Today’s school leaders are faced with a tricky challenge: innovate without burnout.
As a school leader, you’re facing two competing priorities.
- to continuously improve your school, and
- to make the most of limited resources.
With around 80% of our budget dedicated to staff, that typically means a laser-focus on getting the most out of our people.
In the abstract, ongoing improvement of our staffing strategies and systems makes sense. But in practice, our staff often ends up feel like they’re forever being asked to do one more thing.
Achieving Results without Burn-Out
Initiative fatigue is real, it’s valid, and it’s a serious concern for any school leader.
So how do we simultaneously:
- Get that continuous improvement we need;
- Build buy-in from a skeptical staff; and
- Avoid burn-out along the way?
Let’s take a look at the causes of initiative fatigue and the four essential components of sustainable continuous improvement.
Why So Tired?
As a school leader, your job is to improve the school for the kids. In many cases, that means “get end-of-year standardized testing scores up.” Or perhaps you’re in a higher performing school and the pressure is to provide that dream school that the super-engaged parents have been demanding. You want the best for the kids and you’re determined to provide it. You have a vision, now it’s time to make it a reality.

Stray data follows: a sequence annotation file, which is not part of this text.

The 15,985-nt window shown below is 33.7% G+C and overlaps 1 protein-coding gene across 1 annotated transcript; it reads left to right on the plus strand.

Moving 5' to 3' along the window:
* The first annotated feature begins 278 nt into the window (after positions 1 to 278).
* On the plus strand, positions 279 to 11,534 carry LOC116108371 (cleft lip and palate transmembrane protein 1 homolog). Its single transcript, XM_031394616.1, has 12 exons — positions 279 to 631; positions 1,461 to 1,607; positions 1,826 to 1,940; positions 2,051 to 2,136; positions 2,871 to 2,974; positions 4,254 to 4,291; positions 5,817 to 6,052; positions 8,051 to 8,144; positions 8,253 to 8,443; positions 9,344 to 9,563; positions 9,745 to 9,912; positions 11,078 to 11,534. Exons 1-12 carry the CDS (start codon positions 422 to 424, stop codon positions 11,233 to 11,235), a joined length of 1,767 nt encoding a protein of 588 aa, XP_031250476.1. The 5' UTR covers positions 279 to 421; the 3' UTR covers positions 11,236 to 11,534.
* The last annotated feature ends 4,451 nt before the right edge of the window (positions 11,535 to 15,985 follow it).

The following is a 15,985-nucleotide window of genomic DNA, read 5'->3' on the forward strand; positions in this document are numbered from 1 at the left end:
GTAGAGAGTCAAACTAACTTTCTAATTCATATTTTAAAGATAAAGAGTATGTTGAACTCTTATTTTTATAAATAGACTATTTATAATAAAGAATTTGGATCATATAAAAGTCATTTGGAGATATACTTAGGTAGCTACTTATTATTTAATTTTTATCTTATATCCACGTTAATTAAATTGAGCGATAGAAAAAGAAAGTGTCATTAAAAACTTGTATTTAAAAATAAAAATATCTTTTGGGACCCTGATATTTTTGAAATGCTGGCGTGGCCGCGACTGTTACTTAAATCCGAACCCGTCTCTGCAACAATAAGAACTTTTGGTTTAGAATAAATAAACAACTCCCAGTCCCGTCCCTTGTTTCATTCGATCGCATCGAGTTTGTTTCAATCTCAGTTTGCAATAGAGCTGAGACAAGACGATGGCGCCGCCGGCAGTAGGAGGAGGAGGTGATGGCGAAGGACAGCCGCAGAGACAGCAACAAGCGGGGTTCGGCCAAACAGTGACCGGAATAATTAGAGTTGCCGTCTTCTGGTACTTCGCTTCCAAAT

Your vision may include something you heard about that seems like it would be a good fit for your school. Maybe you had a lot of success in a prior position and want to implement things you know can work. If you could get your staff to open up to your Great New Idea!
Now let’s look at the situation from the teacher’s perspective. A typical lineup of core staff responsibilities, includes:
- Unit planning, lesson planning, assessment, instruction, and classroom management
- Department responsibilities, including regular curriculum reviews
- Inter-departmental committees and cross-disciplinary projects
- District-led professional development requirements
- Graduate courses to maintain and add licenses
Each one of these requires time and energy. And that’s just to keep things on track. Every time a new initiative comes into play, it’s like you’re being asked to keep the plates spinning while changing the rods they’re spinning on. The average teacher has spent 9 years working in their school. By comparison, the typical principal holds their post for 3 years. To a seasoned teacher, your Great New Idea probably sounds a lot like another round of rod-changing by yet another new administrator.
As a school administrator, I faced a lot of “Great New Idea” pushback. Excuses for dismissing initiatives included: